General Motors Co. on Monday named manufacturing and labor veteran Cathy Clegg as North America manufacturing vice president, replacing Gerald Johnson, who held the job for just a year.
The Detroit automaker is moving Johnson into a new role as vice president of operational excellence. He starts his new position July 1 and reports to GM CEO Mary Barra.
“His responsibilities will include planning and execution of a company-wide focus on process discipline, improvement and waste elimination, establishing Six Sigma training and requirements and managing a team of Six Sigma experts to lead and support projects across all functions of the company,” Barra wrote in a memo to GM leaders.
GM Chairman Tim Solso told The Detroit News this month that he and Barra have talked about implementing the Six Sigma quality program across GM to eliminate waste, variation and cut costs, and also to create permanent cultural change.
GM named Kevin Wong as executive director of the Program Management Office. He will handle recommendations from the automaker’s internal investigation into the delayed ignition switch recall, and will handle “linkage” with GM’s consent order with the National Highway Traffic Safety Administration resulting from the recall.
According to the memo, Wong will report to Barra until “short-term recommendations are fully enacted with robust plans for the long-term initiatives.” The work is expected to wrap up by Sept. 30.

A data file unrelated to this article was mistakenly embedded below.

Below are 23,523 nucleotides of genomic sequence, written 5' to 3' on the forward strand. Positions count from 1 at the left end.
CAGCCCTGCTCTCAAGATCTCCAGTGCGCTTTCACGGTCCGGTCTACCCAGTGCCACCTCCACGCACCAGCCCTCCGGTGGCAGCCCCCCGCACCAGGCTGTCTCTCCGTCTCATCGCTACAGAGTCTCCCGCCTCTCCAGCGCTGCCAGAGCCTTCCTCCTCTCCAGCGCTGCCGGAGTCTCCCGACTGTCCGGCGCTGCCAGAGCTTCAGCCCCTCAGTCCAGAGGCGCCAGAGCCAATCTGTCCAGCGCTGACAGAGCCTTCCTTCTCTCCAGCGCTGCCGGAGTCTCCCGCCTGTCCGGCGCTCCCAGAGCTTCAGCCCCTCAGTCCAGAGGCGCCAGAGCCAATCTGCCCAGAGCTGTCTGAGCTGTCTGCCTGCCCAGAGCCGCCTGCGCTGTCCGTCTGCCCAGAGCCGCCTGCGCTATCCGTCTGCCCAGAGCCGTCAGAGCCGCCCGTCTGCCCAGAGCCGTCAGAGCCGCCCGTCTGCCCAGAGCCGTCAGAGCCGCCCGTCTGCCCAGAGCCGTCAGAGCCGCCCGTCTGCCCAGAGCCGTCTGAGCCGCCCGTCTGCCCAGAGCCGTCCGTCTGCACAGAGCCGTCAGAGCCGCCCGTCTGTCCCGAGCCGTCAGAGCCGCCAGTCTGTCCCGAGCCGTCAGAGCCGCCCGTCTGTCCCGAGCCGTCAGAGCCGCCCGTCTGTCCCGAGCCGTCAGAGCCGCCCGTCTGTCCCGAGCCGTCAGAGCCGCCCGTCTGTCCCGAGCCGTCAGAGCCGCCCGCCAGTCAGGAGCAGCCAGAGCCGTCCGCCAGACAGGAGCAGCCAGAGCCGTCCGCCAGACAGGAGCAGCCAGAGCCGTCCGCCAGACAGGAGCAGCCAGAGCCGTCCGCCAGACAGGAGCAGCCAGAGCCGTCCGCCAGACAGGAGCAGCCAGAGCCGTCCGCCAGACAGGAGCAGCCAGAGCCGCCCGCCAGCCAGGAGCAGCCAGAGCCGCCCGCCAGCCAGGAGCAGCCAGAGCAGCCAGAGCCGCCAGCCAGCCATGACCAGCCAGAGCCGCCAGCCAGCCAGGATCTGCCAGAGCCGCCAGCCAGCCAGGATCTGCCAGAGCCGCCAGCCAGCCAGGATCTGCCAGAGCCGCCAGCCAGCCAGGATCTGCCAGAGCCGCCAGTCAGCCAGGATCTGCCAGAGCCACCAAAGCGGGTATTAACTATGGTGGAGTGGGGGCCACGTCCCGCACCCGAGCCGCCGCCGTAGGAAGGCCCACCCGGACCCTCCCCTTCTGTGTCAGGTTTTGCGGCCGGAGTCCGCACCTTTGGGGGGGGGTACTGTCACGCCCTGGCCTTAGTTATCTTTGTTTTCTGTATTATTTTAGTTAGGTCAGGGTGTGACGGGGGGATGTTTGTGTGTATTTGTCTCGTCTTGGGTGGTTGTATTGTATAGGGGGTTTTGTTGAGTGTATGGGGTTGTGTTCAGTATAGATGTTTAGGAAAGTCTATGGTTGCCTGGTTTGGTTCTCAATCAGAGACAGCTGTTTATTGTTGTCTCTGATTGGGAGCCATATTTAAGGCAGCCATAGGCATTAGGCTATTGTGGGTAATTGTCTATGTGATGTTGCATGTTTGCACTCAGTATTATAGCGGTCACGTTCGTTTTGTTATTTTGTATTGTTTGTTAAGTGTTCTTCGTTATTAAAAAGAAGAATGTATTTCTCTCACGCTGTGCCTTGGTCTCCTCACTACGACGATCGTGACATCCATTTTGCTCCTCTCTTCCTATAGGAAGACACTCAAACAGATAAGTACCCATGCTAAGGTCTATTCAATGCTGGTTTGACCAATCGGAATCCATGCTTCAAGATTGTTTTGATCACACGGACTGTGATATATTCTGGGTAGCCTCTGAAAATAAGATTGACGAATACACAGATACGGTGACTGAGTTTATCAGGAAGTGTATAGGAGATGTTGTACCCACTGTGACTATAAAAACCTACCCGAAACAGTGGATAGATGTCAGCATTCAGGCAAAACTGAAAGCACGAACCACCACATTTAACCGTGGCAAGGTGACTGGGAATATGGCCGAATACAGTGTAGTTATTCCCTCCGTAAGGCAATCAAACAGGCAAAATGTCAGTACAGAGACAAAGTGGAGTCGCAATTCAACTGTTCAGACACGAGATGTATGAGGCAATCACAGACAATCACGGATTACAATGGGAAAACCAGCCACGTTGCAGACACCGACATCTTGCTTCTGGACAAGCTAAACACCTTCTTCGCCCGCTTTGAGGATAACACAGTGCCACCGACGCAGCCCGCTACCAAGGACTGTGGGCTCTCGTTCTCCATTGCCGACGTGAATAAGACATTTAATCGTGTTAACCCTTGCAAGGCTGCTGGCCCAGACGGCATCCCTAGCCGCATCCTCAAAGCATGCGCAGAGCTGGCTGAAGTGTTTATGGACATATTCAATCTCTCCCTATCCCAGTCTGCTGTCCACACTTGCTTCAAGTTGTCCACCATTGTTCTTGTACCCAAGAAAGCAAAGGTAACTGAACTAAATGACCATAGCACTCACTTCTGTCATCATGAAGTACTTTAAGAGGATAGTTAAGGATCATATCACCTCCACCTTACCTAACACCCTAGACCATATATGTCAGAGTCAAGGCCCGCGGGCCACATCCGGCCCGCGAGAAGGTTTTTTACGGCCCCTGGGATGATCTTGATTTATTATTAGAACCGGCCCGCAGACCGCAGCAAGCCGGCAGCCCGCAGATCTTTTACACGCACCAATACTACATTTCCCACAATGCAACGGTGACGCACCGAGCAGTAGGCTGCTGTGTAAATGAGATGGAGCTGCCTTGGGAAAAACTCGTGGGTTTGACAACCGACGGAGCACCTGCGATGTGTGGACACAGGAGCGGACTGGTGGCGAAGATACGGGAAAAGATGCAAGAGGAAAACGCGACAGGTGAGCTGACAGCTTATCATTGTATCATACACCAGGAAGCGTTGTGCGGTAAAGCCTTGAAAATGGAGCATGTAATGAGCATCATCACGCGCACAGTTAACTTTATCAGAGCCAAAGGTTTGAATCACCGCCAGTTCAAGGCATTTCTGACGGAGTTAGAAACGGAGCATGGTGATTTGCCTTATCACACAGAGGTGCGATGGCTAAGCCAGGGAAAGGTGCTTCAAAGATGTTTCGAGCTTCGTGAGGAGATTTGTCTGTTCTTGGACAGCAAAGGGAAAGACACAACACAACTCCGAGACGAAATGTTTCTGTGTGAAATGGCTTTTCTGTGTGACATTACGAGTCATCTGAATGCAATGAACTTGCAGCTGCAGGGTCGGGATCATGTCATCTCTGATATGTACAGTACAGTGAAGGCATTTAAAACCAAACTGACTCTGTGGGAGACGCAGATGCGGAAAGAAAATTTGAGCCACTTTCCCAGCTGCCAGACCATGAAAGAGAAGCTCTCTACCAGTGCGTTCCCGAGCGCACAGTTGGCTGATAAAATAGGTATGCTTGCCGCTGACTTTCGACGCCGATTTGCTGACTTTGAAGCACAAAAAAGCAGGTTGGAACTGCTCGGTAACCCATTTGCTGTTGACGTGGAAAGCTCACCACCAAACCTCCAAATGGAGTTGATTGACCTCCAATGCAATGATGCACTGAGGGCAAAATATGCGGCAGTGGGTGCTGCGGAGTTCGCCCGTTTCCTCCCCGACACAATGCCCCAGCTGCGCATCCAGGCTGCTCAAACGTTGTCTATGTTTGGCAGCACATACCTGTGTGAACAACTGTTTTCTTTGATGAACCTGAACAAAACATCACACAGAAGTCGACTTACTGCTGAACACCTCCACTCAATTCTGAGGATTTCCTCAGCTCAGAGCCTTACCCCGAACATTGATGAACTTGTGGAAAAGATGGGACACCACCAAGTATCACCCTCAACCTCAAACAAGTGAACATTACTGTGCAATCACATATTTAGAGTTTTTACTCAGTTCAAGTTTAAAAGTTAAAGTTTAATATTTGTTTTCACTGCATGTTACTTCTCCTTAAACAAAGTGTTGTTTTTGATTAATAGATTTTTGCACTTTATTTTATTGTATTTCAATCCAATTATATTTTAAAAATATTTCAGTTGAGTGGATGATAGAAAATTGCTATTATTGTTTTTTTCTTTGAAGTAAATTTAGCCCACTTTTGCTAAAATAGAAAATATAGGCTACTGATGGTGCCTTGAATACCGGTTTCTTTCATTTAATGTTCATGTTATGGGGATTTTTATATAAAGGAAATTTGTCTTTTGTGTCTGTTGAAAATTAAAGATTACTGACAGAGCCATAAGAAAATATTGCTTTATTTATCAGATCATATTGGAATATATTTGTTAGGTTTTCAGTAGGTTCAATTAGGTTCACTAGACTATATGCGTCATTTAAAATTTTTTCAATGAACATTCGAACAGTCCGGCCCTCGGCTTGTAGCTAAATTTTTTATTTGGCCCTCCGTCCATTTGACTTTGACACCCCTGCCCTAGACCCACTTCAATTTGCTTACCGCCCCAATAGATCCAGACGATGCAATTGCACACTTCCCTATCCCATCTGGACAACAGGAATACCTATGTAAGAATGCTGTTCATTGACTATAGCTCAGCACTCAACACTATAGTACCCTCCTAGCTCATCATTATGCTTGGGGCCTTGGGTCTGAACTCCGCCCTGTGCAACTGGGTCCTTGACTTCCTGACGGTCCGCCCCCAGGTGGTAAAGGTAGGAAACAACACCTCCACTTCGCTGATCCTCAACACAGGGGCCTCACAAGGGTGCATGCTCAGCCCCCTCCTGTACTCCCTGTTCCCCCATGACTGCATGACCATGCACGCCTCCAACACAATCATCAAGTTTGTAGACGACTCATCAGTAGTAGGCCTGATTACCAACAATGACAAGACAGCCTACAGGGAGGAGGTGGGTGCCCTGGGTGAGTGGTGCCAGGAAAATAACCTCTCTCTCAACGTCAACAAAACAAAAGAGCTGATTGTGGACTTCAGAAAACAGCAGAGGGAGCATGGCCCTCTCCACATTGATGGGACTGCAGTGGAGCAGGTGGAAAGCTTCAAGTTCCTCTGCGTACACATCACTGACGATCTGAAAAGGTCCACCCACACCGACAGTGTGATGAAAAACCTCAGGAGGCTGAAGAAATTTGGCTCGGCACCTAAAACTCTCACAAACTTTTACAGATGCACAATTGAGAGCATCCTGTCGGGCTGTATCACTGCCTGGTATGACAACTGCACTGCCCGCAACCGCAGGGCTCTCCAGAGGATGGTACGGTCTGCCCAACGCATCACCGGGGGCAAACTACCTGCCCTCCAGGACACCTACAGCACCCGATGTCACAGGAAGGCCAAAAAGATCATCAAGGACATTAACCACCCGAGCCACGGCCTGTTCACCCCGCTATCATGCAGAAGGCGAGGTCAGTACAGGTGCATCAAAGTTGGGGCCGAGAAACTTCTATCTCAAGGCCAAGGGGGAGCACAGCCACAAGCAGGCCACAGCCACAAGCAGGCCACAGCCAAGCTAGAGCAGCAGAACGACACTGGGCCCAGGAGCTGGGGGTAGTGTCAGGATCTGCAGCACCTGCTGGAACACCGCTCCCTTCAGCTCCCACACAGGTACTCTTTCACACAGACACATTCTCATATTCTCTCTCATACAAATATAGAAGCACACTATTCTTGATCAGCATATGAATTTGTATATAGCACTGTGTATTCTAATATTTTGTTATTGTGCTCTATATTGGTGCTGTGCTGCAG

Wong is director of GM’s global gas engine calibration and has worked in a number of powertrain engineering roles since 1995.
Clegg, who most recently was a global manufacturing engineering vice president, will oversee more than 74,000 employees who work in 55 assembly, stamping, powertrain and component plants in the U.S., Canada and Mexico. Her appointment is effective July 1.
Clegg has worked for GM 31 years and has held leadership positions in vehicle assembly, stamping and powertrain operations. She was vice president of labor relations for GM in 2011 and led GM’s negotiations for its contract with the UAW.
The automaker named Kurt Wiese as a global manufacturing engineering vice president to replace Clegg. Wiese has 36 years of experience in manufacturing and manufacturing engineering. He most recently was executive director in GM’s global product development.
Johnson, who has worked at GM for more than three decades, replaced Diana Tremblay, who was named vice president of its new Global Business Services unit. He previously was executive director of global program quality and launch.
Johnson was mentioned in GM’s investigation into the ignition switch recall. The report found Johnson did not dial in to a Dec. 17 meeting of GM’s Executive Field Action Decision Committee charged with deciding whether to recall cars. The report said that in one of Johnson’s interviews, he said he participated by phone and by teleconference, but later claimed he did not participate at all.
GM leadership opted at that Dec. 17 meeting not to recall the Chevy Cobalt for ignition switch problems as it waited for more information. The company has since recalled 2.59 million Cobalts and other cars for ignition switch defects linked to 13 deaths and 54 crashes.
GM spokeswoman Katie McBride said Johnson was not demoted, because he now reports directly to the CEO. His job change was announced last week.